Link to slide deck: http://goo.gl/y4Mx4G
Link to Java source code Main.java: https://goo.gl/T9iwhL NOTE: Lines end with just \n not \r\n
The above PDF slide deck summarizes ideas for reducing the frequency of accidentally invoking unintended UI widgets on touch devices.
The Java unit test draws an overlay semi-transparent graphic which visualizes which widget is activated for each pixel in a mockup e-mail app.
• Desktop pointing devices (mice) have precise, single-pixel accuracy - touch devices do not
• Depending on device attributes, touch users are lucky to achieve an accuracy of 10-30+ pixels
• This causes many occurrences of: User intends to activate widget A but inadvertently activates nearby widget B
• The reason this problem exists is because touch device and OS OEMs assume that the legacy desktop single-pixel precision model will work well on touch devices - this is a poor assumption
• My recent experiment suggests that the frequency of inadvertent widget activations (event-to-unintended-widget mapping) can be improved
• The above URL slide deck summarizes a project I did over this past weekend to demonstrate that, for one simple UI at least, an algorithm for mapping touchevent (x,y) points to widgets which considers touchpoint-to-widget centroid distances as well as which widget's bounding rectangle contains the touchpoint (x,y) can provide the user with a parameterizable/tunable margin of error border around widgets which has the potential to substantially reduce the activation of unintended widgets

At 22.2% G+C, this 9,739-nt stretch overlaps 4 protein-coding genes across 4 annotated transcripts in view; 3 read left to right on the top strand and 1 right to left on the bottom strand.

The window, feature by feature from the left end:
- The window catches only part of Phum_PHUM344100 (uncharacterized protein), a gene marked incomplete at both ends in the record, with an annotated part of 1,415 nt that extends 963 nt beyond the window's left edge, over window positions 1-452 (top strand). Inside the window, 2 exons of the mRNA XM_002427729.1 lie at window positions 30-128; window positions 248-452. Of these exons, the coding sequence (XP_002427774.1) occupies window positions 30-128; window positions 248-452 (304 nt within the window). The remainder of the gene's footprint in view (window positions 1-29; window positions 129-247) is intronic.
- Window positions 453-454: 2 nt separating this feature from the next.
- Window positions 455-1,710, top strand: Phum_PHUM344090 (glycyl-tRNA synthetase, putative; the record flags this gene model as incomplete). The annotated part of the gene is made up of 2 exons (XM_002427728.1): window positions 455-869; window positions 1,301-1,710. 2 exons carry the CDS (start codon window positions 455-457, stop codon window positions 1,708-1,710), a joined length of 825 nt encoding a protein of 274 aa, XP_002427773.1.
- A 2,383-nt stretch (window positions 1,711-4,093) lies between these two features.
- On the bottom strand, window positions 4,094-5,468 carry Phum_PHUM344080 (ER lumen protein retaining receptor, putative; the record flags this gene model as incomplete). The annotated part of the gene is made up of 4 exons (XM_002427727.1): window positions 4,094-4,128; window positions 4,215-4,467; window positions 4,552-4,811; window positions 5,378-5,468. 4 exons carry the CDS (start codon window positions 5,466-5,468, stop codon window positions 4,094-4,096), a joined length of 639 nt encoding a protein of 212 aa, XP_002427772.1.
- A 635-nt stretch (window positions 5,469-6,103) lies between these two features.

• I might add that inadvertently activating an unintended widget can be dangerous if the unintended widget were to, for example, open a malicious URL or e-mail
• More work is needed to evaluate and refine the proposed method in a variety of UI contexts, but I believe the presented algorithm has merit
So, extremely weary of using touch device UIs which frequently activate the wrong widget, I spent some time this weekend developing and validating (on one simple UI) the above simple algorithm which offers imho a better approach to map touch event (x,y) coordinates to UI widgets.
Below is a screenshot from this mini project I did over the weekend showing a semi-transparent overlay encoding, via color, to which widget a touch event at each pixel would be mapped were the current naive Widget.rect.contains( Point pt ) logic to be replaced with a simple algorithm based on touch point distance to widget centroids + which widget's bounding rectangle contains the touch point (x,y).
Original Google+ post on this topic
Below is a screenshot from the unit test touch-widget event mapping code:
Comments are welcome, either below or via email: email@example.com
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